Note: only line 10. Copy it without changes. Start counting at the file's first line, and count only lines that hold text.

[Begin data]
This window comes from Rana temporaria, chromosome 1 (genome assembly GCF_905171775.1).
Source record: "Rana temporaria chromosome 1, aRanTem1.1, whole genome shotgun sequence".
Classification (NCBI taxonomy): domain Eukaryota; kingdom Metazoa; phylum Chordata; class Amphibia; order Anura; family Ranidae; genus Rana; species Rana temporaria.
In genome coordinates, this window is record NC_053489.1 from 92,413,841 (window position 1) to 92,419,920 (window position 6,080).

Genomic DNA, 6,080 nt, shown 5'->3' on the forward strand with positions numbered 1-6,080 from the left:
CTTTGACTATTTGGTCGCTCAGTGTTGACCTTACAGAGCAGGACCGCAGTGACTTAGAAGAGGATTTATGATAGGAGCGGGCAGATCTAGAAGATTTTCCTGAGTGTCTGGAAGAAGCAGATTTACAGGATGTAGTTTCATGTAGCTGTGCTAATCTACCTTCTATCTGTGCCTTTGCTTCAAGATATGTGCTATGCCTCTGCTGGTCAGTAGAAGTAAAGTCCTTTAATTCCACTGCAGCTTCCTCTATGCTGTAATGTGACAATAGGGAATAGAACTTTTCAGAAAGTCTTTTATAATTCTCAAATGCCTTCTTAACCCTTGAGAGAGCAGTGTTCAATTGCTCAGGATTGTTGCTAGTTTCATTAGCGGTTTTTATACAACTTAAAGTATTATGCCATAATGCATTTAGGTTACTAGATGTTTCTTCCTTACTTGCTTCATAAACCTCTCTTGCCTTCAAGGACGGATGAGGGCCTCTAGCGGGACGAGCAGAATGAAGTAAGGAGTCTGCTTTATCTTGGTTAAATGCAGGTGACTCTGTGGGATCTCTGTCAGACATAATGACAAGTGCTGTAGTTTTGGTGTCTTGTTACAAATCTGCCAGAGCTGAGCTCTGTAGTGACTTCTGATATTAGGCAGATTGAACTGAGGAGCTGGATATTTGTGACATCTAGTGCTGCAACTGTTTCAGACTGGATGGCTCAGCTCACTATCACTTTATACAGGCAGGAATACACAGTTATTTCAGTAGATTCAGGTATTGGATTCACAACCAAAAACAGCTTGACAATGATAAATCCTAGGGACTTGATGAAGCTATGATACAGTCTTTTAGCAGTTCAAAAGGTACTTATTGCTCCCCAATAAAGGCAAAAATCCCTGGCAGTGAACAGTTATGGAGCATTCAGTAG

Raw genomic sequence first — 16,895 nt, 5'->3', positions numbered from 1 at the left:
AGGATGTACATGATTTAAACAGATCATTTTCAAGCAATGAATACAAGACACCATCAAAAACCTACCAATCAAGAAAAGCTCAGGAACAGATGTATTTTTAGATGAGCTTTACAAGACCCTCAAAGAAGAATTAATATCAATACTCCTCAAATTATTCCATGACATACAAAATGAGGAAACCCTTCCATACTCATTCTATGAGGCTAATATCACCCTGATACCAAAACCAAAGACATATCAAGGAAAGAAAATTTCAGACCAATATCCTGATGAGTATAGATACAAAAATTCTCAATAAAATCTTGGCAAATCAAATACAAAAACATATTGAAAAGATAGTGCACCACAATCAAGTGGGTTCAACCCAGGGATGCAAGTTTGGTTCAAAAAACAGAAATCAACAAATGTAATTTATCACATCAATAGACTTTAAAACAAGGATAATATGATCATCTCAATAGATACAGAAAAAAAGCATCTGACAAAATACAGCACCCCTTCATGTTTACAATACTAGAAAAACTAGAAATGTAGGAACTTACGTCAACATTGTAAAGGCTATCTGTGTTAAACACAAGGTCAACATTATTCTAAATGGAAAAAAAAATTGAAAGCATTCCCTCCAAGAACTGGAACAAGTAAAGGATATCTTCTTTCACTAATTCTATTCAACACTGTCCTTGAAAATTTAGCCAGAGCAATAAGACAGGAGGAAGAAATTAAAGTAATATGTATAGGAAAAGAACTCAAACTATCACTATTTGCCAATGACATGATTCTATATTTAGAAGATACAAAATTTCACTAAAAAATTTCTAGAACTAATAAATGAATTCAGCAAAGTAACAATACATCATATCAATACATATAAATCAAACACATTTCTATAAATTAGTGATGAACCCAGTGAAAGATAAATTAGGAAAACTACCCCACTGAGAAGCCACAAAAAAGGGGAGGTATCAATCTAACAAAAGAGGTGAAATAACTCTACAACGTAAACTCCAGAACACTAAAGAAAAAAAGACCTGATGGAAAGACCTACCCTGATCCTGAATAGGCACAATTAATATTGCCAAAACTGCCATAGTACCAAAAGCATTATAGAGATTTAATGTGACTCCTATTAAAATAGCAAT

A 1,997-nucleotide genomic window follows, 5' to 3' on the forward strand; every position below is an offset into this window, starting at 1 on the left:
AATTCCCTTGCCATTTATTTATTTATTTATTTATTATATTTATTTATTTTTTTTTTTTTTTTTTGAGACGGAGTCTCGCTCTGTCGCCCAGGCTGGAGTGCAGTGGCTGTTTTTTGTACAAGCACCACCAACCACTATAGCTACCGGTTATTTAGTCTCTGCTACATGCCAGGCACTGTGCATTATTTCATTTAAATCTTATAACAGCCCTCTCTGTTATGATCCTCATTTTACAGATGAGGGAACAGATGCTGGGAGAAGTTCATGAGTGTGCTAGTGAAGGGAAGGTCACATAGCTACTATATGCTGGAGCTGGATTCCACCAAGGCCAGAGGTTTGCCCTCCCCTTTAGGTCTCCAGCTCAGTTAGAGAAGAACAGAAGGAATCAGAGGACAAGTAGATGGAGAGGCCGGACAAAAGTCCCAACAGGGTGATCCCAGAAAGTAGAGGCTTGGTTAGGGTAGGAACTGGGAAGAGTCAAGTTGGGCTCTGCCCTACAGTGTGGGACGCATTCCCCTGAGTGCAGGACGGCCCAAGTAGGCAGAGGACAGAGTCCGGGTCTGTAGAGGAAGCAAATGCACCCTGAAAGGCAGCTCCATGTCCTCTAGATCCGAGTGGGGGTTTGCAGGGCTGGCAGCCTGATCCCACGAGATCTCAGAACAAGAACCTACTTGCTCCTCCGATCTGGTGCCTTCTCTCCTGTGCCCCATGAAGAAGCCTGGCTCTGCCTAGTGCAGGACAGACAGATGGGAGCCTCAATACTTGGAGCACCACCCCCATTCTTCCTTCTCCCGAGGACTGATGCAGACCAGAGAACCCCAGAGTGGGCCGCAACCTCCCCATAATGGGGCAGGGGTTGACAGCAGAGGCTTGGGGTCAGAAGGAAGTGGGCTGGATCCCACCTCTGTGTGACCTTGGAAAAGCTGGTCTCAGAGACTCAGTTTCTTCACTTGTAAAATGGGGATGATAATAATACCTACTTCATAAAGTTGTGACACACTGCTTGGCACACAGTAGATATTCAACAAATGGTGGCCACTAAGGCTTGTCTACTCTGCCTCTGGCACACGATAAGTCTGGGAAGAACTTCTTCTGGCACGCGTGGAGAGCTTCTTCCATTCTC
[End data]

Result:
AATTCCCTTGCCATTTATTTATTTATTTATTTATTATATTTATTTATTTTTTTTTTTTTTTTTTGAGACGGAGTCTCGCTCTGTCGCCCAGGCTGGAGTGCAGTGGCTGTTTTTTGTACAAGCACCACCAACCACTATAGCTACCGGTTATTTAGTCTCTGCTACATGCCAGGCACTGTGCATTATTTCATTTAAATCTTATAACAGCCCTCTCTGTTATGATCCTCATTTTACAGATGAGGGAACAGATGCTGGGAGAAGTTCATGAGTGTGCTAGTGAAGGGAAGGTCACATAGCTACTATATGCTGGAGCTGGATTCCACCAAGGCCAGAGGTTTGCCCTCCCCTTTAGGTCTCCAGCTCAGTTAGAGAAGAACAGAAGGAATCAGAGGACAAGTAGATGGAGAGGCCGGACAAAAGTCCCAACAGGGTGATCCCAGAAAGTAGAGGCTTGGTTAGGGTAGGAACTGGGAAGAGTCAAGTTGGGCTCTGCCCTACAGTGTGGGACGCATTCCCCTGAGTGCAGGACGGCCCAAGTAGGCAGAGGACAGAGTCCGGGTCTGTAGAGGAAGCAAATGCACCCTGAAAGGCAGCTCCATGTCCTCTAGATCCGAGTGGGGGTTTGCAGGGCTGGCAGCCTGATCCCACGAGATCTCAGAACAAGAACCTACTTGCTCCTCCGATCTGGTGCCTTCTCTCCTGTGCCCCATGAAGAAGCCTGGCTCTGCCTAGTGCAGGACAGACAGATGGGAGCCTCAATACTTGGAGCACCACCCCCATTCTTCCTTCTCCCGAGGACTGATGCAGACCAGAGAACCCCAGAGTGGGCCGCAACCTCCCCATAATGGGGCAGGGGTTGACAGCAGAGGCTTGGGGTCAGAAGGAAGTGGGCTGGATCCCACCTCTGTGTGACCTTGGAAAAGCTGGTCTCAGAGACTCAGTTTCTTCACTTGTAAAATGGGGATGATAATAATACCTACTTCATAAAGTTGTGACACACTGCTTGGCACACAGTAGATATTCAACAAATGGTGGCCACTAAGGCTTGTCTACTCTGCCTCTGGCACACGATAAGTCTGGGAAGAACTTCTTCTGGCACGCGTGGAGAGCTTCTTCCATTCTC